Starlight yelped and spun around. The woman standing behind her was short and muscular and holding a large wrench. She brushed a curl of hair out of her eyes and glared at Starlight. “What’re you doing here?” she asked.
Starlight tried to gather herself. “Well, I’m…” She couldn’t finish. She knew what she wanted to say – that she was in the middle of a mystical astral journey to see the spirit of Gaia, but somehow she’d gotten lost – but as she thought about it, she looked at this woman and, for the first time, realized how ridiculous that sounded. “I’m lost,” she said, looking down at the metal catwalk she was standing on.
The woman rolled her eyes and nodded. “You’d have to be,” she said. “Follow me.” Without waiting to see if Starlight would follow, the woman turned and walked away. She led Starlight to what looked like a massive master control room. Pipes stretched about everywhere – some of them steaming, others with frost all along their length. Where there weren’t pipes, there were great, oily gears, turning at a steady pace. Nearer the floor were huge ovens that blazed white-hot and fed their heat to boilers that must have been twenty feet high. The noise was indescribable, but Starlight found she could still hear the woman when she talked.
“Okay,” the woman said, standing by a nest of levers and buttons. “Tell me where you were going when you got lost. Let’s see if we can’t help you find your way back.”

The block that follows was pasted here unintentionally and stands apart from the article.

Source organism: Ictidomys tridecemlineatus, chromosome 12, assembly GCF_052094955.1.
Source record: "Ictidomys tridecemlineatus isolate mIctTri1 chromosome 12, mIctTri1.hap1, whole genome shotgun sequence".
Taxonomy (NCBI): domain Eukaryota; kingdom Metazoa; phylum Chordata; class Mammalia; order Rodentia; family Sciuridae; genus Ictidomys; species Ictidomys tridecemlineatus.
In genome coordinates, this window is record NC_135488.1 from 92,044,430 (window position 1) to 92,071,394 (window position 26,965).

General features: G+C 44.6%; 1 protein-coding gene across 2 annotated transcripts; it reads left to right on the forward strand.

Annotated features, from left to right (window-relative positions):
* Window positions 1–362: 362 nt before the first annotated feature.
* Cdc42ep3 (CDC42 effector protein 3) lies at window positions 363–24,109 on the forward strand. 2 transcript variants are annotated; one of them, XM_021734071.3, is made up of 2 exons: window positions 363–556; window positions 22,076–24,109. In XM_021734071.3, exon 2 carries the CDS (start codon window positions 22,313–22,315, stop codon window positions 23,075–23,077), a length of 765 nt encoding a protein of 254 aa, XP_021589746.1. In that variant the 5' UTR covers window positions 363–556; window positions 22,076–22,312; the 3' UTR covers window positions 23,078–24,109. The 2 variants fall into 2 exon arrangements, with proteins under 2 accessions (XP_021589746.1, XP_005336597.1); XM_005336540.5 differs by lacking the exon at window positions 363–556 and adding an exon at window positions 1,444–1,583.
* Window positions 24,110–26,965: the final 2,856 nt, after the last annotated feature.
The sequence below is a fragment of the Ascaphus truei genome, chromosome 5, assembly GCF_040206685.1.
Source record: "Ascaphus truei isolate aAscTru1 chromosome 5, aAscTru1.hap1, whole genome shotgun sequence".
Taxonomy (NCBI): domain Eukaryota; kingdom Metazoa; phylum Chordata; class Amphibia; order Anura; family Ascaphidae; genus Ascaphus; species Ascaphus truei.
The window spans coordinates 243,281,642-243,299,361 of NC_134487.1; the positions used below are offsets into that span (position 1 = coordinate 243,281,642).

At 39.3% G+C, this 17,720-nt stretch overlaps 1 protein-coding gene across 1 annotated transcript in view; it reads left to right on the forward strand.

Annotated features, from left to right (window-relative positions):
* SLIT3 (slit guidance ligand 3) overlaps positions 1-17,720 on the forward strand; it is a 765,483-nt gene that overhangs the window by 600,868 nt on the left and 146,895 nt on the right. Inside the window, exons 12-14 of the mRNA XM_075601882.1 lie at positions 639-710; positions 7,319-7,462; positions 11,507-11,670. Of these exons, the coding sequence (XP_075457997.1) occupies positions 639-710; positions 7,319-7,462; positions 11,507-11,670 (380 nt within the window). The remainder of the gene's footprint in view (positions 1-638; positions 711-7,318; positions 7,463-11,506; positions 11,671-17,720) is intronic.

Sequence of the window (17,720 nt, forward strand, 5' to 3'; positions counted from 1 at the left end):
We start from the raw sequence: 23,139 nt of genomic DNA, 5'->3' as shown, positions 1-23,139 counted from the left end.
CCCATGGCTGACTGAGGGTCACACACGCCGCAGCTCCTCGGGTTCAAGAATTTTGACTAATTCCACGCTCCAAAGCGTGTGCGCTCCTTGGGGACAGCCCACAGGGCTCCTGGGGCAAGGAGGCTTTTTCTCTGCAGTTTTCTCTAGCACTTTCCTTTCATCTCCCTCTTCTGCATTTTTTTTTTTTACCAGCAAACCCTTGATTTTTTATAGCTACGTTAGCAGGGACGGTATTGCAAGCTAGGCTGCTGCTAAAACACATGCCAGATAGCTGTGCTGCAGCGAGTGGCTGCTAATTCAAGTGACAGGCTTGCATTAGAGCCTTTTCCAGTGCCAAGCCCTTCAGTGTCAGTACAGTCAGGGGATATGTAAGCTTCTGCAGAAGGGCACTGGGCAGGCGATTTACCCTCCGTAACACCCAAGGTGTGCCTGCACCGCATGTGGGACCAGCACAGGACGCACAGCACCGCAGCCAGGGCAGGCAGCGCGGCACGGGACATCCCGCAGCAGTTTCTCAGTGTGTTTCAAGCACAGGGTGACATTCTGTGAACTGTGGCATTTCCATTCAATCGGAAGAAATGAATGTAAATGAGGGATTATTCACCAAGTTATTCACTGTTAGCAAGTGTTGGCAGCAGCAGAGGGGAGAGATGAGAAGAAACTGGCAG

Starlight wrung her hands. “Well,” she said. “I was meditating with my brothers and sisters, and trying to contact the spirit of Mother Earth so that I could commune with her some more.”
The woman held up a grease-covered hand. “Waitaminit,” she said. “You were trying to contact who?”
“The spirit of Mother Earth,” Starlight said. “Gaia.” She smiled and twirled her finger in her beaded necklace. This was familiar territory. “I have been communing with Her for several years now. When I meditate, she comes to me and I feel the great pain that we humans have inflicted on her.” To her credit, tears began to well up in her eyes. “She’s in such pain and so fragile,” she said, her voice beginning to crack. “I just wish I could do more!”
The woman just stared at her for a moment. Then she put her hands on her belly and laughed. Her laughter rang around the factory, bouncing off pipes and walls and coming back to her. She laughed so hard that she nudged one of the levers, sending a boiler up a little hotter and turning a small set of gears a little faster. When she noticed, she was still laughing and wiping tears from her eyes, but she adjusted the lever back to where it was.
“Oh, that was good,” she said to Starlight. “Seriously, that was really funny. Good work.” She reached out to pat Starlight on the arm, but the other woman shrank back.
“I hate to tell you this, kid,” she said, “but you haven’t been communing with anyone.” She tossed the wrench in the air, flipped it and caught it. “Maybe the inside of your own head, but that’s it.” She reached up and started adjusting a pipe fitting.
Starlight stared at her. “What do you mean?” she asked.
“Kid,” the woman said. “I mean you made it all up. It was a dream or a hallucination or something.” She gave the pipe another twist and faced her again. “Good news, though. If you wanted to commune with the spirit of the Earth then, well, now’s your chance.” She shoved the wrench into a loop on her stained jeans. “What do you want?”
The truth of it took a while to sink in, but eventually Starlight said, “You’re the Earth Spirit?” The other woman nodded. “You’re Mother Gaia?”
She shrugged. “That name sounds a little pretentious, but sure. Mother Gaia. Whatever works.”